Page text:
The US Securities and Exchange Commission (SEC) has reached a settlement with Siemens to resolve charges that it violated the Foreign Corrupt Practices Act by engaging in a systematic practice of paying bribes to foreign government officials to obtain business.
The SEC alleged that Siemens paid bribes on widespread transactions such as the design and construction of metro transit lines in Venezuela, power plants in Israel, and refineries in Mexico.
Siemens also used bribes to obtain business such as developing mobile telephone networks in Bangladesh, national identity cards in Argentina and medical devices in Vietnam, China and Russia.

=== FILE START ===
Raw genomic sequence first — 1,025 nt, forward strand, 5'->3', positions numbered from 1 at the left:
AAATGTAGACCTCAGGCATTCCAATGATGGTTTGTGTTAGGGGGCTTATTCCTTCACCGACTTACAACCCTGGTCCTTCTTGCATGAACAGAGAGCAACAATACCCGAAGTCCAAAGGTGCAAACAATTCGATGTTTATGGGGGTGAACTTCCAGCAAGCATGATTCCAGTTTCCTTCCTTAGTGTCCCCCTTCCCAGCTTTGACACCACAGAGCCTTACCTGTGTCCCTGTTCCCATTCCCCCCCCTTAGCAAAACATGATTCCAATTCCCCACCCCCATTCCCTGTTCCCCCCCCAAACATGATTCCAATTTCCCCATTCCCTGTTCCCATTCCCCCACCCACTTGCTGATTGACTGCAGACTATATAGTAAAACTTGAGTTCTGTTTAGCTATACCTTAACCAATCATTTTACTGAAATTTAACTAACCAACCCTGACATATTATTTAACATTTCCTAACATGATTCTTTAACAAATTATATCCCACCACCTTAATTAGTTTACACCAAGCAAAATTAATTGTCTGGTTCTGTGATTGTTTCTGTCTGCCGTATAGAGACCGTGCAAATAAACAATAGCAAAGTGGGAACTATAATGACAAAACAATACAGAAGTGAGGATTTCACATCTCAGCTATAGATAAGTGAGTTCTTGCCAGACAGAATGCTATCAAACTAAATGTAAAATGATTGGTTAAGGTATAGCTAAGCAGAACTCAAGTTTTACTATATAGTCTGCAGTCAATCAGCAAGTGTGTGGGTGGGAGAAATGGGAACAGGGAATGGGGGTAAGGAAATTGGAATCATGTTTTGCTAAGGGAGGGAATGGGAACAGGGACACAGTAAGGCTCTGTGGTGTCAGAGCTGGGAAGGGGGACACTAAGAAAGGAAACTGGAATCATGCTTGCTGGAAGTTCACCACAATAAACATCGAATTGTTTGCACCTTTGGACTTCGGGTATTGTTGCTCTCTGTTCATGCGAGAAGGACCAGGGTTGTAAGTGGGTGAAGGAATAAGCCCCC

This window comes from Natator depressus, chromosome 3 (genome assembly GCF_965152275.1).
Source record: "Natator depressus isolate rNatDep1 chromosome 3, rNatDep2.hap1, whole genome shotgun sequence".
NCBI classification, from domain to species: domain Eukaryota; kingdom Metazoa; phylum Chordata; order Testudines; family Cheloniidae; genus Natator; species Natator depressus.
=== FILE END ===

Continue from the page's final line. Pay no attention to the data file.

According to SEC, Siemens also paid kickbacks to Iraqi ministries in connection with sales of power stations and equipment to Iraq under the United Nations Oil for Food programme. Siemens earned more than $1.1bn (£0.7bn) in profits on these and several other transactions.
Siemens agreed to pay $350m to settle the SEC’s charges, plus a $450m fine to the US Department of Justice to settle criminal charges.
Siemens will also pay a fine of approximately $569m to the Office of the Prosecutor General in Munich, to whom the company previously paid a fine of approximately $285m in October 2007.